Soul Calibur 2
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  • Namco
  • Namco
  • Action - Fighting/Brawler (example - Street Fighter)
  • August 2003
  • 2
  • hard drive/memory card
  • 1
  • $8.00
  • ?
10  |  Soul Calibur II Review (XBox)
larsoncc , 9/4/2003 8:45:47 AM

pretty lady

"Hi, I'm hot and I'm totally going to kick your ass as soon as you press Start...."

I picked up the phone.  A woman on the other end spoke, and it was immediately obvious that she was far too busy to spend more than a few seconds talking to me.  That didn't matter - I knew why she was calling, and it was like a 1-900 call in reverse.  

"Hey baby, I got what you want..." 
"Your copy of Soul Cal...  CAL....  Cali-BUR!  It's right HERE, baby!"
"....Yeah, baby, YEAH!"
"You can pick it up..."
"Yeah - MORE!  Say you'll deliver it to my house!  GIVE IT TO ME BABY!!!"

OK, it didn't go down quite like that.  Hell, the girl on the other end could've looked like Broom Hilda for all I know (which also makes this experience like a 1-900 call, but I digress).  Soul Calibur II was here, and my long wait was finally over. 

In what has to be the most retarded move I've ever made, I reserved this puppy EIGHT MONTHS IN ADVANCE.  Seriously, I had to be insane.  The day it came out, there were so many copies floating around that homeless people took to constructing rudimentary shelters out of the extra copies.  There was absolutely zero need to reserve the game at ALL.  By the time I finally got the game, I'm betting that Software Etc made about $50 in interest from the deposit that I put down.  The way I figure it, they owe me a Coke.

I'm sure everyone on the planet is just waiting with baited breath to see what I think of this game.  Because, you know, it's not like 59,200 people haven't already reviewed it.  Add to that the punks that took a Dremmel to their systems (how COULD you!) so they could play the game three months early, and you have this: the most pointless review ever.

But I've never been one to adhere to the tenets of common sense.  I'm one to press on, regardless of cost or wisdom.  It's also important to me to act like a jackass in front of as many people as possible.  What better way to do that than to be a hopeless Soul Calibur fan boy?  Right, I can't think of a better way, either.

Soul Calibur II fills the void in my life like Doritos fills the void in your stomach.  It's wonderful, it makes you thirsty for more, and I shouldn't be allowed anywhere near it.  I should do the smart thing, and swear off it forever...  But....  Just one more.  Come on, it's a party.  I've been drinking.  It doesn't count when I've been drinking.  I'M SO HUNGRY.  

Where was I?

the soul still burnsAh yes, the graphics.  Little rays of sunshine emanated from my TV, and I was happy to be alive once again.  OK, this is getting ridiculous.  One REAL sentence into it, and I can already tell you that there's no point in writing a review like that.  So, I'll fast forward to the good stuff, and leave out the long-winded explanation of every feature that the game has.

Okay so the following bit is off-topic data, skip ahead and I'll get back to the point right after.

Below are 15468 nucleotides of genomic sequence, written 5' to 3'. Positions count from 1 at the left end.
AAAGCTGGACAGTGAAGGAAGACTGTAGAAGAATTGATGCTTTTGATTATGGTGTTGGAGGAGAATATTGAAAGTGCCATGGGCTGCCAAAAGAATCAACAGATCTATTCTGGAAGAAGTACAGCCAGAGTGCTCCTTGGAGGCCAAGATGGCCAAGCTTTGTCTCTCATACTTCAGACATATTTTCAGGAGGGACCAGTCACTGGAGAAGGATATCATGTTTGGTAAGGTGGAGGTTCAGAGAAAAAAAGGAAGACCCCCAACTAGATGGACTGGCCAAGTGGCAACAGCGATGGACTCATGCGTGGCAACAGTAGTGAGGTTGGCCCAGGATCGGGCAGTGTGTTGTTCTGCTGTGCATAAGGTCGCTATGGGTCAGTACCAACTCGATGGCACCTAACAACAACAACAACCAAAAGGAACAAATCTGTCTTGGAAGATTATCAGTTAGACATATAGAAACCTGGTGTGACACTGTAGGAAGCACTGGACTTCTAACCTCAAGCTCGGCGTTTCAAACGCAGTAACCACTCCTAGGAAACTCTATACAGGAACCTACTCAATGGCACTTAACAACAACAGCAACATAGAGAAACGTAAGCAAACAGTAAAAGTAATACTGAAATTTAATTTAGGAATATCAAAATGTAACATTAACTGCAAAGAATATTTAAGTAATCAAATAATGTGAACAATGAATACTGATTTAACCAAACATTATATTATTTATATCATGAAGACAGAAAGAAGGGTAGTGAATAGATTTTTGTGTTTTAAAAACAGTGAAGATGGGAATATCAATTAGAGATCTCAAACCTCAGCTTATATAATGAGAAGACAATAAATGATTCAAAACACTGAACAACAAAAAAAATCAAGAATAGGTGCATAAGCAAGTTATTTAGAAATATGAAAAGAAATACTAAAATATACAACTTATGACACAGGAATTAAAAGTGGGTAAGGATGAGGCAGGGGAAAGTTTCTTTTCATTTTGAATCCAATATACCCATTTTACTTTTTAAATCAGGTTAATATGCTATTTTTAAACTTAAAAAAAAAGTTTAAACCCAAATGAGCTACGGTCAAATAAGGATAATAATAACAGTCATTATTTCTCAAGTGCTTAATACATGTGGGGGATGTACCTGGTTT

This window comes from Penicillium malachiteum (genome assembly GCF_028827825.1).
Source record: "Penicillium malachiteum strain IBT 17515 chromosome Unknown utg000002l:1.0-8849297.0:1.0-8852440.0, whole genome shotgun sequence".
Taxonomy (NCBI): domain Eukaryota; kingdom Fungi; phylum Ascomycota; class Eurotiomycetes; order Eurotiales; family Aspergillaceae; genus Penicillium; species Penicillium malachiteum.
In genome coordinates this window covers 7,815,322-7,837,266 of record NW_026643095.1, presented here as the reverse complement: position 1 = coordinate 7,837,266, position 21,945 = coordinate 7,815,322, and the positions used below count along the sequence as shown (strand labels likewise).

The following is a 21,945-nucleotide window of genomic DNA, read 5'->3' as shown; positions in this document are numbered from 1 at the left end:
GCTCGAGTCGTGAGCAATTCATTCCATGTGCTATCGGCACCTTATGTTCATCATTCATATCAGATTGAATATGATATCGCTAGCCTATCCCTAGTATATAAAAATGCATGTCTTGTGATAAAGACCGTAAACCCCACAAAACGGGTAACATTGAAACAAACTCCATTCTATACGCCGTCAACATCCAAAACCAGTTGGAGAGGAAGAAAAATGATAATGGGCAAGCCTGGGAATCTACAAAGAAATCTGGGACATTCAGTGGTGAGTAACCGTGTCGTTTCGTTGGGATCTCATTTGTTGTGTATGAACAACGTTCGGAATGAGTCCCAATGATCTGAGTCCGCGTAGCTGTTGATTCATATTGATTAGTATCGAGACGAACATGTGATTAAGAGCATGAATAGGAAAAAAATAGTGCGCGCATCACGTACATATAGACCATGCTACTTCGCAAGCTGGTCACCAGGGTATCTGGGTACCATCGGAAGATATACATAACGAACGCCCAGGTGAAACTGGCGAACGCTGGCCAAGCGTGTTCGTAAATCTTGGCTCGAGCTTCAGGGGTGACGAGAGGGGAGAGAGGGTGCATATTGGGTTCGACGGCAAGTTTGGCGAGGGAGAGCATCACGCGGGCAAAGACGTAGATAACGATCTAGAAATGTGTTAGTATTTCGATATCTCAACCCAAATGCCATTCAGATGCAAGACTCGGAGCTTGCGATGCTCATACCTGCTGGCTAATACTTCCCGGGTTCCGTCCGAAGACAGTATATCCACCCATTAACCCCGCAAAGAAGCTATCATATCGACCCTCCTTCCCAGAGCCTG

Soul Calibur II is one of the premier fighting games for any system.  It's easy for anyone to pick up and play - and I do mean for both men and women.  My biggest challenge in this game is fighting one-on-one with my wife, rather than against the computerized opponents.  Calibur has many features that make playing it an adventure more than "just a game".  The "Weapon Master" mode tells a story and drives you to be better at the game.  It's also very rewarding to play; every time you beat an area, you're given access to another feature in the game.  

It makes sense then that people approach Soul Calibur as less of a game, and more as an obsession.  It is one of the few fighting games out there that provides the immediacy of button mashing with the intricacies of strategy.  Virtua Fighter 4 doesn't do that - no novice can take a pro in that game.  Tekken doesn't do that, because there's no such thing as a novice in that game - there's no strategy.  Soul Calibur II (as well as the original, for the Dreamcast) has it all; attacks at different ranges, a control system that anyone can pick up, strategy that allows for combos and other move variations, a very deep character roster, varied environments that have different strategic approaches, and more.  It is among the "perfect fighting games" - it is one to beat.

I am certain that others will find Virtua Fighter to be a "better" game.  And indeed, it's probably great for the die hard fighter fans out there that really want a deep experience with a great game.  But I think that Soul Calibur II wins the day because of its accessibility, powerful presentation, and extended play. I give it a perfect score.  Soul Calibur II earns a 10/10.

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